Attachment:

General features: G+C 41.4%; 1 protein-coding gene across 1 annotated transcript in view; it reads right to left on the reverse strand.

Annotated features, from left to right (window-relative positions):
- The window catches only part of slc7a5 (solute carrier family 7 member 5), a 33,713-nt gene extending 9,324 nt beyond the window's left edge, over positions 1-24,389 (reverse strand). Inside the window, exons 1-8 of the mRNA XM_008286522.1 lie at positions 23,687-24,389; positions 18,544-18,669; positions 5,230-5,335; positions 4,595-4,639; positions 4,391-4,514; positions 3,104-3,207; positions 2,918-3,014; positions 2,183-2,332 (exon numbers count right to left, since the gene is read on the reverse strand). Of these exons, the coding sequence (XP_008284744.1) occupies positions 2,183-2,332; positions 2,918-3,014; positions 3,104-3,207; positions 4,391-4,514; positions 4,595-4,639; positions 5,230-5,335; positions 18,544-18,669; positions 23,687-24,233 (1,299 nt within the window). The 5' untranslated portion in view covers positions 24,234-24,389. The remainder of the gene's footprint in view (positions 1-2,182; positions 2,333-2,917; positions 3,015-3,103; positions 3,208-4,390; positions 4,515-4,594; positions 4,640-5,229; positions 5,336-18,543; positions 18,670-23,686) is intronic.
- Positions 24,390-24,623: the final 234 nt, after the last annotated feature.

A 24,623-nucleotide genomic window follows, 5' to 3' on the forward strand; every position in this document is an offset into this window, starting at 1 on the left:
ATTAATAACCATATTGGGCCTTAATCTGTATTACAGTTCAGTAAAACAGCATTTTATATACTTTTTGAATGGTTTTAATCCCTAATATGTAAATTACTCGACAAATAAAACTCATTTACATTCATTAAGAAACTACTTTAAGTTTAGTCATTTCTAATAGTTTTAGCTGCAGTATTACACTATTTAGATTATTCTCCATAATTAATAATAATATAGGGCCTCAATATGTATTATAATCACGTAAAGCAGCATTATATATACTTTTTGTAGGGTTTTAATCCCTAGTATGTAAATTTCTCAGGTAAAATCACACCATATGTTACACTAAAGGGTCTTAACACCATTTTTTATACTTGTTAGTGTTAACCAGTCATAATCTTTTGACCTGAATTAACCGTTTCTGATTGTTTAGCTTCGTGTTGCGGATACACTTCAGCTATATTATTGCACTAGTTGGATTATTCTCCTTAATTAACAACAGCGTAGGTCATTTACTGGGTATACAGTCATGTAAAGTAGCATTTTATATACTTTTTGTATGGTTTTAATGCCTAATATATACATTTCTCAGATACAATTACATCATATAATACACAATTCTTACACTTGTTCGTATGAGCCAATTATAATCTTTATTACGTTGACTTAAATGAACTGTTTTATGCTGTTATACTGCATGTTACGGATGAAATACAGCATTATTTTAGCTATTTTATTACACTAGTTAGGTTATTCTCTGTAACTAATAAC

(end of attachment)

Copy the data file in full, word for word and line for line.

General features: G+C 41.4%; 1 protein-coding gene across 1 annotated transcript in view; it reads right to left on the reverse strand.

Annotated features, from left to right (window-relative positions):
- The window catches only part of slc7a5 (solute carrier family 7 member 5), a 33,713-nt gene extending 9,324 nt beyond the window's left edge, over positions 1-24,389 (reverse strand). Inside the window, exons 1-8 of the mRNA XM_008286522.1 lie at positions 23,687-24,389; positions 18,544-18,669; positions 5,230-5,335; positions 4,595-4,639; positions 4,391-4,514; positions 3,104-3,207; positions 2,918-3,014; positions 2,183-2,332 (exon numbers count right to left, since the gene is read on the reverse strand). Of these exons, the coding sequence (XP_008284744.1) occupies positions 2,183-2,332; positions 2,918-3,014; positions 3,104-3,207; positions 4,391-4,514; positions 4,595-4,639; positions 5,230-5,335; positions 18,544-18,669; positions 23,687-24,233 (1,299 nt within the window). The 5' untranslated portion in view covers positions 24,234-24,389. The remainder of the gene's footprint in view (positions 1-2,182; positions 2,333-2,917; positions 3,015-3,103; positions 3,208-4,390; positions 4,515-4,594; positions 4,640-5,229; positions 5,336-18,543; positions 18,670-23,686) is intronic.
- Positions 24,390-24,623: the final 234 nt, after the last annotated feature.

A 24,623-nucleotide genomic window follows, 5' to 3' on the forward strand; every position in this document is an offset into this window, starting at 1 on the left:
ATTAATAACCATATTGGGCCTTAATCTGTATTACAGTTCAGTAAAACAGCATTTTATATACTTTTTGAATGGTTTTAATCCCTAATATGTAAATTACTCGACAAATAAAACTCATTTACATTCATTAAGAAACTACTTTAAGTTTAGTCATTTCTAATAGTTTTAGCTGCAGTATTACACTATTTAGATTATTCTCCATAATTAATAATAATATAGGGCCTCAATATGTATTATAATCACGTAAAGCAGCATTATATATACTTTTTGTAGGGTTTTAATCCCTAGTATGTAAATTTCTCAGGTAAAATCACACCATATGTTACACTAAAGGGTCTTAACACCATTTTTTATACTTGTTAGTGTTAACCAGTCATAATCTTTTGACCTGAATTAACCGTTTCTGATTGTTTAGCTTCGTGTTGCGGATACACTTCAGCTATATTATTGCACTAGTTGGATTATTCTCCTTAATTAACAACAGCGTAGGTCATTTACTGGGTATACAGTCATGTAAAGTAGCATTTTATATACTTTTTGTATGGTTTTAATGCCTAATATATACATTTCTCAGATACAATTACATCATATAATACACAATTCTTACACTTGTTCGTATGAGCCAATTATAATCTTTATTACGTTGACTTAAATGAACTGTTTTATGCTGTTATACTGCATGTTACGGATGAAATACAGCATTATTTTAGCTATTTTATTACACTAGTTAGGTTATTCTCTGTAACTAATAAC